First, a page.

E. phyllacanthus an old
This is one of the
best of the genus.
Description: Generally solitary round cactus with white spines
and numerous wavy ribs. Older plants sometimes get corky near the base.
Flowers: Abundant cream and violet-brown flowers.
Photo of conspecific
taxa, varieties, forms and cultivars of plants
belonging to the Echinofossulocactus
Taxon has lots of synonyms (like
most Echinofossulocactus) whit several controversial varieties
Stenocactus phyllacanthus (A. Dietrich
et Otto) A. Berger ex A. W. Hill 1933, (Mexico)
Habitat: This species grows and hides in
high grass, and the spines that looks like dried grass leaves, make the
plants almost invisible in their natural environment.
Etymology: The specific epithet
(leaf-spine) derives from the greek words “phyllon” (φυλλον) = leaf and
“acantha” (ακανθα) = spine.
- Echinofossulocactus phyllacanthus
(A. Dietrich et Otto) Lawrence 18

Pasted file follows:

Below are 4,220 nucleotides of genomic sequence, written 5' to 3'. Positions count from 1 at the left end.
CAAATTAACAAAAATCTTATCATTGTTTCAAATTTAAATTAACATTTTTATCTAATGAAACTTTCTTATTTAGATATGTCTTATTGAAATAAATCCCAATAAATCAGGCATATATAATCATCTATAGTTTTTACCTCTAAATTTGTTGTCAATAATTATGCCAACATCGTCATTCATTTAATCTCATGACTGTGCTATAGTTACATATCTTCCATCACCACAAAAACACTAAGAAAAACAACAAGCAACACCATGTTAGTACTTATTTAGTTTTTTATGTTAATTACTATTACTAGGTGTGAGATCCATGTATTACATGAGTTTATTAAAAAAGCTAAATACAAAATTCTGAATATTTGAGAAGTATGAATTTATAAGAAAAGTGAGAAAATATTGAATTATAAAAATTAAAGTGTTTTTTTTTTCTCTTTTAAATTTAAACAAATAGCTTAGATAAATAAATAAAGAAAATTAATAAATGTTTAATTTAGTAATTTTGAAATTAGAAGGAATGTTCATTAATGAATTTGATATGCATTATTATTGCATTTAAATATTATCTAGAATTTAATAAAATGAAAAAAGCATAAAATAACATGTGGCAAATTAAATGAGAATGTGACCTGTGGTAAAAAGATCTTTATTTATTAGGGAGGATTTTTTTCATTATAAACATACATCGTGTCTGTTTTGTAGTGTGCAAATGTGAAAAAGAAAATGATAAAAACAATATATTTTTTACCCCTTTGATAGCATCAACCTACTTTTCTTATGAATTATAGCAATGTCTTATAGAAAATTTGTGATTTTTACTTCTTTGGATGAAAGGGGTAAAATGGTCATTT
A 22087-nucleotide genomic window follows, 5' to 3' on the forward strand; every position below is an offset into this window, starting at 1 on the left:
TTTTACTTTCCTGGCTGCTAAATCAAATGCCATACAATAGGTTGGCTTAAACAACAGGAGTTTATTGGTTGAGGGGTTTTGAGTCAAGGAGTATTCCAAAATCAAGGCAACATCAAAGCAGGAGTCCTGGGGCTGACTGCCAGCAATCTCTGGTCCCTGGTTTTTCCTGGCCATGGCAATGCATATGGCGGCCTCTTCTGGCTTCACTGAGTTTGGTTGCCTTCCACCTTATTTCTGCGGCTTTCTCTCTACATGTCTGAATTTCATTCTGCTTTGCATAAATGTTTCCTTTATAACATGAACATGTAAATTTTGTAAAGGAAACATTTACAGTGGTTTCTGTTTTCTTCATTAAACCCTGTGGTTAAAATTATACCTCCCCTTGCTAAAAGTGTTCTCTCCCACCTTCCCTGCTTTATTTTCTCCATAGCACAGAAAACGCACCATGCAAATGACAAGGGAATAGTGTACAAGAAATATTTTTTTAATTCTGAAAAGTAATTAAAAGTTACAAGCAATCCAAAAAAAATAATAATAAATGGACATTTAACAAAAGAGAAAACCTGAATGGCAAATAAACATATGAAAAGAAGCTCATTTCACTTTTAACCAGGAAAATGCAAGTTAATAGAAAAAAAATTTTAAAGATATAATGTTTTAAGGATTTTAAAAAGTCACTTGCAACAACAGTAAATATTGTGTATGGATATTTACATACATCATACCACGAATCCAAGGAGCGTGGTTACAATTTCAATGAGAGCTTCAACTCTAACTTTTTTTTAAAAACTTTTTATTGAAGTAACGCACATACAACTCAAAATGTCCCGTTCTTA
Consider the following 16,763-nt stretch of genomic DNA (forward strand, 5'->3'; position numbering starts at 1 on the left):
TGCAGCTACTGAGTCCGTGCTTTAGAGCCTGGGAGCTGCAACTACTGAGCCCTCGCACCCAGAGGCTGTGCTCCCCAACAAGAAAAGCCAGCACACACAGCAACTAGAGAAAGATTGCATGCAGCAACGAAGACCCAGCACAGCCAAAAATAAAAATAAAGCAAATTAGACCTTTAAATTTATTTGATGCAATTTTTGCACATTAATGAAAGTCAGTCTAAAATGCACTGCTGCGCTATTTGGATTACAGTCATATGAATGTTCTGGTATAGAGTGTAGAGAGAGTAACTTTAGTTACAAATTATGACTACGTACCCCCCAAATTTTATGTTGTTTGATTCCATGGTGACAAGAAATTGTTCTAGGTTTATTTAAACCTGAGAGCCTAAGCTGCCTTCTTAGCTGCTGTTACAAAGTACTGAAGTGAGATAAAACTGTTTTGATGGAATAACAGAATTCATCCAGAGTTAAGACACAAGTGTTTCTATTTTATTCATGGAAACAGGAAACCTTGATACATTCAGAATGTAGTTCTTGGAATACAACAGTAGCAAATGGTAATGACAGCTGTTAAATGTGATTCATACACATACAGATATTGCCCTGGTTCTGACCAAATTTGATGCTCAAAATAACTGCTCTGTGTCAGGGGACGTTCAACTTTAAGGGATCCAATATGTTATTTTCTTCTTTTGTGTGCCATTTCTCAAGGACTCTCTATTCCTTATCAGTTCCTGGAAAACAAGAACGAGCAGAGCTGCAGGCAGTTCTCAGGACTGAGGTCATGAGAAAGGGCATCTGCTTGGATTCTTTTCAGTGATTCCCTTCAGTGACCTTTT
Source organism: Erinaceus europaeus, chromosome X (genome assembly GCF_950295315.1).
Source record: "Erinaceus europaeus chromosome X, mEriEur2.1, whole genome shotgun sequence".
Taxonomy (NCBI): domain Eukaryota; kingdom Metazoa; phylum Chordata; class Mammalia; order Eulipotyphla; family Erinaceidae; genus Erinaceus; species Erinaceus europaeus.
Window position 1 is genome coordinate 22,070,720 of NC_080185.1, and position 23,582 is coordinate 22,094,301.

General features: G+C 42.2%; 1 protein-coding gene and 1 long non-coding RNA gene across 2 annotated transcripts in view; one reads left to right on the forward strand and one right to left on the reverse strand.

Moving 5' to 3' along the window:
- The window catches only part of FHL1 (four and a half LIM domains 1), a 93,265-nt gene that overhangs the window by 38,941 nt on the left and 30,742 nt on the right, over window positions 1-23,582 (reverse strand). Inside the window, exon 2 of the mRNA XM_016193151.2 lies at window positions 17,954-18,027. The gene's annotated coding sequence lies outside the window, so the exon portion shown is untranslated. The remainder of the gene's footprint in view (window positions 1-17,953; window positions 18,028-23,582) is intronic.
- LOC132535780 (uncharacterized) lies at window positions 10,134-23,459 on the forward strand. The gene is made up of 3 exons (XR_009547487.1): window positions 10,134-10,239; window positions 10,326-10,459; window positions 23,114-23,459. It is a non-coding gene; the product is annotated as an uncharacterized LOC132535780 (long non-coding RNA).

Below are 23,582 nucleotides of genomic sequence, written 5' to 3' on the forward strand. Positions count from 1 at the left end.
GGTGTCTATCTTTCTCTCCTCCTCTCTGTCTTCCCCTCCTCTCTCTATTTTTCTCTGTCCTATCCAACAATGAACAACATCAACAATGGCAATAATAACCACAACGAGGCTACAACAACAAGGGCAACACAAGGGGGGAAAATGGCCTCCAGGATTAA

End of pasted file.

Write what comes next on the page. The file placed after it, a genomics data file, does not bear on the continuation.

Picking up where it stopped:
= Echinocactus phyllacanthus A. Dietrich et Otto 1836
= Ferocactus phyllacanthus (A. Dietrich et Otto) N. P. Taylor
= Brittonrosea phyllacantha
= Efossus phyllacanthus
- Echinofossulocactus tricuspidatus
(Scheidweiler) Britton et Rose 1922
= Echinocactus tricuspidatus Scheidweiler 1841
= Stenocactus tricuspidatus (Scheidweiler) A. Berger 1929
Stenocactus (E.) tricuspidatus (a
multiheaded species) has been moved into S. phyllacanthus in the
most recent revisions.
Culture: Easy to to
care and flower. No absolute schedule can be given
for watering as various factors (Soil mixture, containers,
drainage, temperature, size of plant) influence water use, so - as
a general rule - the soil should be thoroughly wetted at each watering
during the active growing season (spring and summer), water when the top
1,5- 2 cm of soil feels dry to the finger. Do not soak the soil during
the dormant period. Be careful, excessive watering can make root and/or
stem to rots. Make sure there is good air circulation between plants.
Good drainage is essential along good moisture retention properties and
adequate nutrients availability. Require bright sunlight to grow well.
Dormant plants do best at temperatures from 5-10°C (but will tolerate
-5° for short periods). The cooler temperatures develop sturdier plants
and encourage the formation of flower buds.
Pests: The narrow ribs, the wooly areoles, and the dense spines
are an ideal habitat for mealy bugs. Frequent inspection of the plants
will prevent them from spreading.